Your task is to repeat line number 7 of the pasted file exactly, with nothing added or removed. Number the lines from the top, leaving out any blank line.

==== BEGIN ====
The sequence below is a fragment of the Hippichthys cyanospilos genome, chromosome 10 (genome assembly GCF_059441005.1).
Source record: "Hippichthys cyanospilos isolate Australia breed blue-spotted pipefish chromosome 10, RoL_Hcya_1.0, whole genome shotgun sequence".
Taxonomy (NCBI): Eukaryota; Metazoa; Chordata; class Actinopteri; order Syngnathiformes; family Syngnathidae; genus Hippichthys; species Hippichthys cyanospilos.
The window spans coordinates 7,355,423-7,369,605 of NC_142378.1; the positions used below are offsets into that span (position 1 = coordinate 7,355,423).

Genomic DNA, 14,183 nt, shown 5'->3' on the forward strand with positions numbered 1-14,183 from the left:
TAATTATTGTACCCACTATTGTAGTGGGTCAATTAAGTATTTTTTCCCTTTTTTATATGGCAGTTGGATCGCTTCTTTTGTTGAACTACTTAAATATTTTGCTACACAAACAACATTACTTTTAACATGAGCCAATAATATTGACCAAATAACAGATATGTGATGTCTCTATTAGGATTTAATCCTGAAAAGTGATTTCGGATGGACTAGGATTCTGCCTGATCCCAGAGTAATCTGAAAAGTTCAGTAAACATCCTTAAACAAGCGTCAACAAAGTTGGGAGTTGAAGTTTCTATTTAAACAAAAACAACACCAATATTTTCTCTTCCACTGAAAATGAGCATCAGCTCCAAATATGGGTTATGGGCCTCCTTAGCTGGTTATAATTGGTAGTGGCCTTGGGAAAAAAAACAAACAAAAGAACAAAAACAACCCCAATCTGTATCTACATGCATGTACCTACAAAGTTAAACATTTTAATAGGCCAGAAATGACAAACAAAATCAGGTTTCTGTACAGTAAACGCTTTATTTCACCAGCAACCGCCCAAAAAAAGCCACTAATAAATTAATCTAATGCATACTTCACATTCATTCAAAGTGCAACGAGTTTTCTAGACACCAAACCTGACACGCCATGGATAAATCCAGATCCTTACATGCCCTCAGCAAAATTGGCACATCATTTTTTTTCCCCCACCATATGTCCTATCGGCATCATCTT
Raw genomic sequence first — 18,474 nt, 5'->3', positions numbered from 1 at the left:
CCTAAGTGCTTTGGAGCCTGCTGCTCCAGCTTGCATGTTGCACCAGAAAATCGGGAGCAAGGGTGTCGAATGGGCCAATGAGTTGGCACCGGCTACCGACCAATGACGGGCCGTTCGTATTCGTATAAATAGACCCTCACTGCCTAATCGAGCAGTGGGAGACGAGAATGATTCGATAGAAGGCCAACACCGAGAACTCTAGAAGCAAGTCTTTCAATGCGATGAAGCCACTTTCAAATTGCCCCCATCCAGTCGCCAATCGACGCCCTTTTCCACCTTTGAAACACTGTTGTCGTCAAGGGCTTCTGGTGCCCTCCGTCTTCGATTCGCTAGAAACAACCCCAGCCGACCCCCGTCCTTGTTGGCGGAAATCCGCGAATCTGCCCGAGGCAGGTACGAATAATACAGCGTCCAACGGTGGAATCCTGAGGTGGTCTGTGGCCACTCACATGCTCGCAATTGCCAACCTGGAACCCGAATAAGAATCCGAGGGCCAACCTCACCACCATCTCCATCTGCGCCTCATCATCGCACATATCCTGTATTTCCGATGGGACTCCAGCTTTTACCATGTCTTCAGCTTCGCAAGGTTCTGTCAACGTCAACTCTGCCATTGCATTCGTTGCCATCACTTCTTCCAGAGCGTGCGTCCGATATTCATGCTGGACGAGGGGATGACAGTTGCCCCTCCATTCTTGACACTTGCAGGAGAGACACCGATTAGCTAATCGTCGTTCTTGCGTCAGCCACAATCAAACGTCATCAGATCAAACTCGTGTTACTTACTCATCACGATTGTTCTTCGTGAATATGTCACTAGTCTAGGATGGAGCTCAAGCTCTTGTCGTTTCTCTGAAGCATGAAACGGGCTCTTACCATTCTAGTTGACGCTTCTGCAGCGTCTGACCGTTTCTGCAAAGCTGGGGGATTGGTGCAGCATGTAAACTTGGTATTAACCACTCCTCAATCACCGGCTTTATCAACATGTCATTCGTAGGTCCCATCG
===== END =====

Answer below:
Raw genomic sequence first — 18,474 nt, 5'->3', positions numbered from 1 at the left: